We wrote a couple of weeks ago about the walk we did on the day before my
birthday. I thought some detail might be in order, in case any hardy souls
wanted to do it for themselves.
You start off in the village of Cauterets, and catch the telecabine (cable
car) and telesiege (ski lift) as far as it can go. The tickets are 15€ per
person, and there are no single tickets. The telecabine is a 15 minute journey, which takes you from 930 metres
to 1850 metres, then the telesiege is a further 25 minutes uphill to 2303
metres. I made a movie - quite a long one, as it turns out - only spoiled by
the scratches on the perspex of the telecabine, I assume caused by skis during winters.
We decided that we would catch transport up the hill and walk down, mainly because I struggle with my breathing walking uphill at altitude, and despite the fact that everyone says that coming downhill is harder. It's obvious that people who say such things don't have lungs damaged by asthma and a couple of bouts of bronchitis. It also meant that we didn't have a deadline to get to the top of the hill before the cable car service stopped.
Susan isn't a huge fan of getting on and off ski-lifts, but we both enjoyed floating above the ground in silence with nothing between us and the great outdoors.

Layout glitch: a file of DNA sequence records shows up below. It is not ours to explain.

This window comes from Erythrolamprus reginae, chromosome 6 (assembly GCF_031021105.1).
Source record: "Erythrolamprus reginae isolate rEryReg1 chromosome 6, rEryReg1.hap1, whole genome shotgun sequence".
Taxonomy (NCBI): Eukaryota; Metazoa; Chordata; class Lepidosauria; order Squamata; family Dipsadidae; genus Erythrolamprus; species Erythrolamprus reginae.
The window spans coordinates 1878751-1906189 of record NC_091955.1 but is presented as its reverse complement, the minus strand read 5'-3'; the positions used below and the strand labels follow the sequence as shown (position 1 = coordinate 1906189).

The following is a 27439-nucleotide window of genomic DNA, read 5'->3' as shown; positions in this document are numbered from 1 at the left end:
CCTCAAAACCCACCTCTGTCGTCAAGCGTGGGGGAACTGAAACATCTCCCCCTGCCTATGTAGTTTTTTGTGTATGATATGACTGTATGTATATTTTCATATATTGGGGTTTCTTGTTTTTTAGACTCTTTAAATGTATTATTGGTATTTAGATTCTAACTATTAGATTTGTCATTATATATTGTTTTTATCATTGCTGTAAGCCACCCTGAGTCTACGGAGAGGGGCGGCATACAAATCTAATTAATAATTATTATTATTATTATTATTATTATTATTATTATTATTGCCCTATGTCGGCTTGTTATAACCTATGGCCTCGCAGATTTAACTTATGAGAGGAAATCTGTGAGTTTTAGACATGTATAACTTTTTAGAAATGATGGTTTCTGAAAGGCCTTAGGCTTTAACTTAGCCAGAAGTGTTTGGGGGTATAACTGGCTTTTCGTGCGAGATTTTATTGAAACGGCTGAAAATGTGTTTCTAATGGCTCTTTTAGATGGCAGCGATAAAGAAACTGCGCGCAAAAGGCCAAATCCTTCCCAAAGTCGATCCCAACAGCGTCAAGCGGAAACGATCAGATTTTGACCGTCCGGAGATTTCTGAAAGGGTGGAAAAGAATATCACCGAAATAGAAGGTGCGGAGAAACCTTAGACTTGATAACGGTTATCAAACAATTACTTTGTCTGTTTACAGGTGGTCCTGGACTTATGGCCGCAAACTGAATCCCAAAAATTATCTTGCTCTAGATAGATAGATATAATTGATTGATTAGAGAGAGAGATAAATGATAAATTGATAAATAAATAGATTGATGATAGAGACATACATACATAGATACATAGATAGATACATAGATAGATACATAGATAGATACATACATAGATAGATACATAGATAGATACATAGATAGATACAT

I hope that gives you an idea of how rugged the area is, and this will show you how steep some of the slopes are. Maximum slope dowhill was almost 50%, with an average of 12.8% for the whole walk.
Carry plenty of water. There are no refills to be had between the refuge d’Ilhéou and Cauterets. Most of the time you will be above the treeline, so the only shade to be had is from the occasional rockface. We didn't have as much water as we would have liked because I assumed we could fill up from various streams, but there was a lot of cattle on the upper reaches, which dampened our enthusiasm.
Although there is an official walking path (GR10) marked with yellow and red stripes, follow the track from the refuge d’Ilhéou to Cambasque. The GR10 takes a more direct route, but is steeper and rougher. The 49% section on the elevation profile was a real scramble down a cliff face on a very rough path. The following photo shows the part of the GR10 path we walked and you can see a Spanish couple we met who were really struggling on that section. After that, we stuck to the track rather than the path, because the path then struck out across a loose scree slope. We left the road at Cambasque to follow a walking track. This was rough, with large boulders, not pleasant, but better than sharing a narrow road with cars.